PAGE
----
Tuesday, June 11, 2013


Savia Viegas, the author of two previous novels Tales from the Attic (2007, Saxtti) and Let Me Tell You about Quinta (2011, Penguin) has recently self published two graphic novels, Eddi & Diddi and Abha Nama. The latter, which deals with the life of a Goan Catholic college lecturer in the big and mean city of Bombay, is under review here.
            For those of us who have previously enjoyed, what I have called elsewhere, her quaint portrayal of an eccentric Goan Catholic household, are in for a double treat, as we now can more intimately familiarize with the painter that Savia Viegas is along with her writing. This book is crafted on the lines of the namas that were produced, with much ornate finesse in the Mughal kitabkhana (royal atelier). Though its primary template is borrowed from the namas, Abha Nama goes in to reinvent the form and structure of the modern-day graphic novel (though the author claims that her work is not a graphic novel), much like Bhimayana: Experiences of Untouchability. With its thick and crude lines complementing bold, solid colours, Abha Nama can be considered to provide two different yet mutually dependent narratives.  
           Let me focus first on the text. The story opens with the protagonist suffering from a heart attack and trying to stay alive in her crumbling old house as “[t]hat is all a cretin on the edge of life could do!” She is delusional and sees the images of her younger self, at which point the story takes off. A young and rebellious girl, wanting to escape from her overbearing parents, Abha Dias decides to move to Bombay. To keep body and soul together as well as pay for her education, she is forced to do part-time jobs as her mother could not forever pawn her jewellery to meet her expenses.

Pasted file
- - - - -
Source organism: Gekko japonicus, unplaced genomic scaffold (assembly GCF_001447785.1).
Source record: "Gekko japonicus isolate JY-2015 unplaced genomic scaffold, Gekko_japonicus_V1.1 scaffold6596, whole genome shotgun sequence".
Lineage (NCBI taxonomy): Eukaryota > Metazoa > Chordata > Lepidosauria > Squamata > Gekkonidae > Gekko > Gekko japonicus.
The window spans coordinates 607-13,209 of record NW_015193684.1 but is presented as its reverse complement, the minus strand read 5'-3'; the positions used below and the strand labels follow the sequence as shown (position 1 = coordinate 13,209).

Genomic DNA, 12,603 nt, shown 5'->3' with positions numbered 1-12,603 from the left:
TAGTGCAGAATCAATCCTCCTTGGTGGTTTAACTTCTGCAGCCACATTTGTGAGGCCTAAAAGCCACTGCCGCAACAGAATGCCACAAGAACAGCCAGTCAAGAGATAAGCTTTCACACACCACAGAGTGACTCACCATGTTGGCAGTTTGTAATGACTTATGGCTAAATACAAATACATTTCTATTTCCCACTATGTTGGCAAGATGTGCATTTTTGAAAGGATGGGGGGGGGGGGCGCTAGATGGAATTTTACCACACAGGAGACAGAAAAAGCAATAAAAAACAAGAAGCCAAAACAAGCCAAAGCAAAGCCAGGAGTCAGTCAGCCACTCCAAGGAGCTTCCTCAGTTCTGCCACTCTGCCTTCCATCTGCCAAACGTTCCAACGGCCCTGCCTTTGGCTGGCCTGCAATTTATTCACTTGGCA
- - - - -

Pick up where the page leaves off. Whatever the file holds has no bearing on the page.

Abha then gets a teaching position at the Raisingani College – first as a temp and later full-time. It is here that the young (and what appears to be an idealist) Abha gets exposed to petty and parochial staff-room politics. Abha also has to negotiate and tread carefully due to the larger political currents that were being ushered in the Indian economy post-1990, a time in which this novel is set. Savia Viegas briefly hints at the commodification of education and a large part of the novel deals with how a red-carpet welcome was given to foreign exchange programmes for some believed that the “new G and L buzzwords” would “shake the portals of education.”

            Abha is reduced to a frustrated teacher, whose idealism is time and again defeated by a lackadaisical administration and disinterested students. In fact the system is so messed-up that Abha has to teach Ancient Indian History to commerce students, who naturally don’t give a damn. Abha’s repeated attempts to infuse fresh ideas into the courses she offers are being frustrated by one entity or another. Thus, the irony of Abha’s personal and professional life is beautifully brought out by Savia Viegas, “I had left home because my father was overbearing, my mother rigid. I had believed in a kind of freedom but had wound up in a work situation that was not offering much. I ended up making all sorts of compromises.”